Priorities: Brandon To Crack Down On Ghost Guns

This is simply a deflection from the problems plaguing America, an attempt to whip up his foaming at the mouth moonbat base

Biden expected to release rule on ghost guns in days

The Biden administration will come out with its long-awaited ghost gun rule — aimed at reining in privately made firearms without serial numbers that are increasingly cropping up at crime scenes — as soon as Monday, three people familiar with the matter told The Associated Press.

Completion of the rule comes as the White House and the Justice Department have been under growing pressure to crack down on gun deaths and violent crime in the U.S.

The White House has also been weighing naming Steve Dettelbach, a former U.S. attorney from Ohio, to run the Bureau of Alcohol, Tobacco, Firearms and Explosives, or ATF, the people said. Biden had to withdraw the nomination of his first nominee, gun-control advocate David Chipman, after the nomination stalled for months because of opposition from Republicans and some Democrats in the Senate.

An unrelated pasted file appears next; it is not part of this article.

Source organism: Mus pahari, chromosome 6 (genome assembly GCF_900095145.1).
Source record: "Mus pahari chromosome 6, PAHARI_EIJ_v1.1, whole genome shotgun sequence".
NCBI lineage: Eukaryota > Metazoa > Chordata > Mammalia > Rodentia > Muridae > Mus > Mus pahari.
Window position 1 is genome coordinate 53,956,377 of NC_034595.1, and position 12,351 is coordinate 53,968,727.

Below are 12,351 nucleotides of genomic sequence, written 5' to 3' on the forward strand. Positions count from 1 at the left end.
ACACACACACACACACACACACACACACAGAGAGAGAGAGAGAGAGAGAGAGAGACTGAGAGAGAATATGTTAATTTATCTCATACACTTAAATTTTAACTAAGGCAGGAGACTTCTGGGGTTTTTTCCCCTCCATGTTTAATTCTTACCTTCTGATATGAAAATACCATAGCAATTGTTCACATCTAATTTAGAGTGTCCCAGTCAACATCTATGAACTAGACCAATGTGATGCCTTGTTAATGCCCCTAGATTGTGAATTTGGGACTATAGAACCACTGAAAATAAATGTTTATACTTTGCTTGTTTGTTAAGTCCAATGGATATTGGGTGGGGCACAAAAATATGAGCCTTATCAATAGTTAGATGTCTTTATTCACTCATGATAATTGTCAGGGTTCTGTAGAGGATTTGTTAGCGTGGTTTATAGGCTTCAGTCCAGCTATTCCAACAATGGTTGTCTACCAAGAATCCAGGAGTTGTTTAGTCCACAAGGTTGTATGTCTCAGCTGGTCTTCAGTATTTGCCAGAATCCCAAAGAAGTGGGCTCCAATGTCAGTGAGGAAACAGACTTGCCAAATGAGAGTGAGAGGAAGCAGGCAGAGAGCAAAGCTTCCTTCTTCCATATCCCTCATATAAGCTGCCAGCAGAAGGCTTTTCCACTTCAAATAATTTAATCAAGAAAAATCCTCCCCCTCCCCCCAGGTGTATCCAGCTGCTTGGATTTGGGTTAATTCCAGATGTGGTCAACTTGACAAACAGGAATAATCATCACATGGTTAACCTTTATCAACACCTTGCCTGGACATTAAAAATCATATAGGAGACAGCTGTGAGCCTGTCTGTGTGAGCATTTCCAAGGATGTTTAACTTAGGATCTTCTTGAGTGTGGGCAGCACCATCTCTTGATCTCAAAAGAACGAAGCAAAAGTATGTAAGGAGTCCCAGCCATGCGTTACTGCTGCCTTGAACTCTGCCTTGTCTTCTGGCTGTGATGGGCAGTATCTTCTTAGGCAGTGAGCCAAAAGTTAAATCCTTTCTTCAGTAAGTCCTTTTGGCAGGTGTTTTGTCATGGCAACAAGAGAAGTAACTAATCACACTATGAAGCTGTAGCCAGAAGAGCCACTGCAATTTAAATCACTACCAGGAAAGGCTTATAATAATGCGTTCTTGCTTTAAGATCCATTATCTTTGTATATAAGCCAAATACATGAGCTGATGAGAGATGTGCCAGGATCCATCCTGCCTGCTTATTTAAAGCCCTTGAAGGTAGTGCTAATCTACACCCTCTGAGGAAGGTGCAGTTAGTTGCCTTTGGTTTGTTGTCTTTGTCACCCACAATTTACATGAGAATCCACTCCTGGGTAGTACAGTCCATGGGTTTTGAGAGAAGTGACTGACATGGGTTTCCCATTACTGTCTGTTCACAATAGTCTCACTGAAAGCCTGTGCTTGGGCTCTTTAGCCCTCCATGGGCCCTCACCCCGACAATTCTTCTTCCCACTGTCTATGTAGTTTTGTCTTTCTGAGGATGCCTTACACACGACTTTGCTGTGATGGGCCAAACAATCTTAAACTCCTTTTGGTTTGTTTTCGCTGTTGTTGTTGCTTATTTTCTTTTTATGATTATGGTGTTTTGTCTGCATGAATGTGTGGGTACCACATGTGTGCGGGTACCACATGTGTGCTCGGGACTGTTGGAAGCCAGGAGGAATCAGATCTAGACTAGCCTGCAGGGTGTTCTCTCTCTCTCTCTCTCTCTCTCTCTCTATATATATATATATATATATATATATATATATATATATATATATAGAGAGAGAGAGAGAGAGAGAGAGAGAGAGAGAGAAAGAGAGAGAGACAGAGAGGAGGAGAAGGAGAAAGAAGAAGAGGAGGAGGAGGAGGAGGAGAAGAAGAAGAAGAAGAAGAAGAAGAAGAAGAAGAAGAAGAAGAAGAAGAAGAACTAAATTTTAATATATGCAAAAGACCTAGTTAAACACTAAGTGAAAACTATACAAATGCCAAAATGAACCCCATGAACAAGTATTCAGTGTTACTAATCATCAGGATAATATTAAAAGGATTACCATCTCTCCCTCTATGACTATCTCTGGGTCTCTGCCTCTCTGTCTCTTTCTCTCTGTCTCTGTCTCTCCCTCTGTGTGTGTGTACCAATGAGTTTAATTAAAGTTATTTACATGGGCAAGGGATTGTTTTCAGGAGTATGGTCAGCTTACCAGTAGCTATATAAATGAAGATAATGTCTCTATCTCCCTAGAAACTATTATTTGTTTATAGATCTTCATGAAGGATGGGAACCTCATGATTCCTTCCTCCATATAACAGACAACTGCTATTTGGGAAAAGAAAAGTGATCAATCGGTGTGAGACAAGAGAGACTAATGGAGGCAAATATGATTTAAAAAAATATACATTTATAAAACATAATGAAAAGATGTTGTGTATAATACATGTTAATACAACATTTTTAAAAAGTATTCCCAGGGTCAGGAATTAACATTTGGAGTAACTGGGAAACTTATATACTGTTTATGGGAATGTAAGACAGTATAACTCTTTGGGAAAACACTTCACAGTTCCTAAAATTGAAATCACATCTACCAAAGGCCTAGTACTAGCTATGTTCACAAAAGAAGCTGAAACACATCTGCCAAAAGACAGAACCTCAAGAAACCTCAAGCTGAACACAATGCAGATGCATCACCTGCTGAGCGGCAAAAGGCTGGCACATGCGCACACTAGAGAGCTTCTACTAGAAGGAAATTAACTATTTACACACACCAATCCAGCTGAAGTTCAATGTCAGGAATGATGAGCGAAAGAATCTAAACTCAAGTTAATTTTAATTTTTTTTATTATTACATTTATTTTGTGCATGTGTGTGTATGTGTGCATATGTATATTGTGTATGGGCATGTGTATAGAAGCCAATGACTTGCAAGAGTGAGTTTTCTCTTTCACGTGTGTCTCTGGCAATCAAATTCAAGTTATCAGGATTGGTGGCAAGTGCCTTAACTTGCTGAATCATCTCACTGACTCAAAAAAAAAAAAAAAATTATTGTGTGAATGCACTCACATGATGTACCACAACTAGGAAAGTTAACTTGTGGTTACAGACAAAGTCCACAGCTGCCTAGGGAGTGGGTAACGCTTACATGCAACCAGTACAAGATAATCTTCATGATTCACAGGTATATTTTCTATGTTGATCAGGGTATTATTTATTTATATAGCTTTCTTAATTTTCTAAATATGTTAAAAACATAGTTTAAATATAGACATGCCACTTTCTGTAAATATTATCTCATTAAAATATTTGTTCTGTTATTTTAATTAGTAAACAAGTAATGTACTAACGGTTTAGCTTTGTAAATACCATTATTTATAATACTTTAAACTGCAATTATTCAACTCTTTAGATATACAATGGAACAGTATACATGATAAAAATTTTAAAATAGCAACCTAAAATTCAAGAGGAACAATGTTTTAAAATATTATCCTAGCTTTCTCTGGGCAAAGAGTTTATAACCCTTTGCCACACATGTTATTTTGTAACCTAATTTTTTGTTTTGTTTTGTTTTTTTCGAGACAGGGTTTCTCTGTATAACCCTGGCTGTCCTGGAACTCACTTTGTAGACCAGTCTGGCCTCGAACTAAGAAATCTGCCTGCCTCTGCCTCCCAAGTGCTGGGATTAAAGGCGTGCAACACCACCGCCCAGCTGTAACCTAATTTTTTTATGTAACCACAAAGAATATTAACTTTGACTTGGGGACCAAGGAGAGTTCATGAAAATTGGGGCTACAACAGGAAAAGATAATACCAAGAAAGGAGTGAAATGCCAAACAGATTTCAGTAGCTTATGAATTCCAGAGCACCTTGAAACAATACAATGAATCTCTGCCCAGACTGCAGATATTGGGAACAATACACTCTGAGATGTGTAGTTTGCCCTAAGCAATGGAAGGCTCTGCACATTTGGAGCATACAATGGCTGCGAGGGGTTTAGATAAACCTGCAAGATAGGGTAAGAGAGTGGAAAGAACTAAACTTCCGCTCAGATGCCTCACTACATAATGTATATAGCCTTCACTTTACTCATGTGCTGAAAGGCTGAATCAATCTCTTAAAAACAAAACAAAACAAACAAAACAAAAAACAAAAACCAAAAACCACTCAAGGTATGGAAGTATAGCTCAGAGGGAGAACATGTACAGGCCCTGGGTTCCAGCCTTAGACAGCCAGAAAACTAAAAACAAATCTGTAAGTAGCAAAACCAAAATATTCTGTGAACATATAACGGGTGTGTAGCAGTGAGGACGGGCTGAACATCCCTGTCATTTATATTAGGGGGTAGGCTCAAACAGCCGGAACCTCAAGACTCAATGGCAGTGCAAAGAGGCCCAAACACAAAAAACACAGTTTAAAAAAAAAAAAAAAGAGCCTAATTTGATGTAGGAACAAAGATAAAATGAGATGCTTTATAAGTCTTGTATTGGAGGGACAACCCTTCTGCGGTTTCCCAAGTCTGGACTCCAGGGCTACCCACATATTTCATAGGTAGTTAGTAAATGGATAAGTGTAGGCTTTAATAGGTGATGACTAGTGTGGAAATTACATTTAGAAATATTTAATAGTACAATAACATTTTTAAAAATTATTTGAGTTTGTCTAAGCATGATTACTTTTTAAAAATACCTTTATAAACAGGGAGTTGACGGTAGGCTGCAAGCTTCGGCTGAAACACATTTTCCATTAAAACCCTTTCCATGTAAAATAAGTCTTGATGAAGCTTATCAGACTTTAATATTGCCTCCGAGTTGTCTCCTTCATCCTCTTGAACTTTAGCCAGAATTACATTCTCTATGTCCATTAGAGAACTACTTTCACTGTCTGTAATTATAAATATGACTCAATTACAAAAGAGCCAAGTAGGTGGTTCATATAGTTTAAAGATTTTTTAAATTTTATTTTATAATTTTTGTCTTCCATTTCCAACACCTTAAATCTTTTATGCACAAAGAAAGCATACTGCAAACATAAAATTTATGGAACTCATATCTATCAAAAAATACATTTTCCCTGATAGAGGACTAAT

For nearly a year, the rule has been making its way through the federal regulation process. Gun safety groups and Democrats in Congress have been pushing for the Justice Department to finish the rule for months. It will probably be met with heavy resistance from gun groups and draw litigation in the coming weeks.

The devil’s in the detail. How many ghost guns are in private hands who are not criminals? What happens if it turns out that the majority used in crimes in Democratic Party run cities by minorities, and they’re being prosecuted more? We all know the actual crime statistics involving crimes with firearms, shootings, and murders.

The rule is expected to change the current definition of a firearm under federal law to include unfinished parts, like the frame of a handgun or the receiver of a long gun.

Pieces of firearms are not firearms. A guitar body is not a guitar till you’ve gotten all the pieces and assembled it.